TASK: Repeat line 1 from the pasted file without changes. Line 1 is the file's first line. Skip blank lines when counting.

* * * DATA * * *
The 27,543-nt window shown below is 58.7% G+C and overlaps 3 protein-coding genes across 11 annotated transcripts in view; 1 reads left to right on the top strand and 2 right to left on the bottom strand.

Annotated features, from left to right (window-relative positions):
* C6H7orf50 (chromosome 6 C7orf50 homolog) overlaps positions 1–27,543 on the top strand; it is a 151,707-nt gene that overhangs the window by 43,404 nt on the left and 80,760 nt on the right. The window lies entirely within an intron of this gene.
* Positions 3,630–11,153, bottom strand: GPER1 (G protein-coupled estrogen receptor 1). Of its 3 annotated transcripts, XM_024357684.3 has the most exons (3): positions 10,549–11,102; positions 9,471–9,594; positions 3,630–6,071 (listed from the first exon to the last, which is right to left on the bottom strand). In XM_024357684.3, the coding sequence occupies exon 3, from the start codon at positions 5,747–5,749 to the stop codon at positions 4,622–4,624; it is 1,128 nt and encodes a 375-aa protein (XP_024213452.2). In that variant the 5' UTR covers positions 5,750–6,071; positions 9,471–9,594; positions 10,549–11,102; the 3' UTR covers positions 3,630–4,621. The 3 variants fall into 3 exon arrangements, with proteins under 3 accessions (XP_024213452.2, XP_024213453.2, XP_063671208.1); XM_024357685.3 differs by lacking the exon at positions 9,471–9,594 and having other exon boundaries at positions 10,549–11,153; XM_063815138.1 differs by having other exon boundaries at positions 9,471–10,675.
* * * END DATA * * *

The 27,543-nt window shown below is 58.7% G+C and overlaps 3 protein-coding genes across 11 annotated transcripts in view; 1 reads left to right on the top strand and 2 right to left on the bottom strand.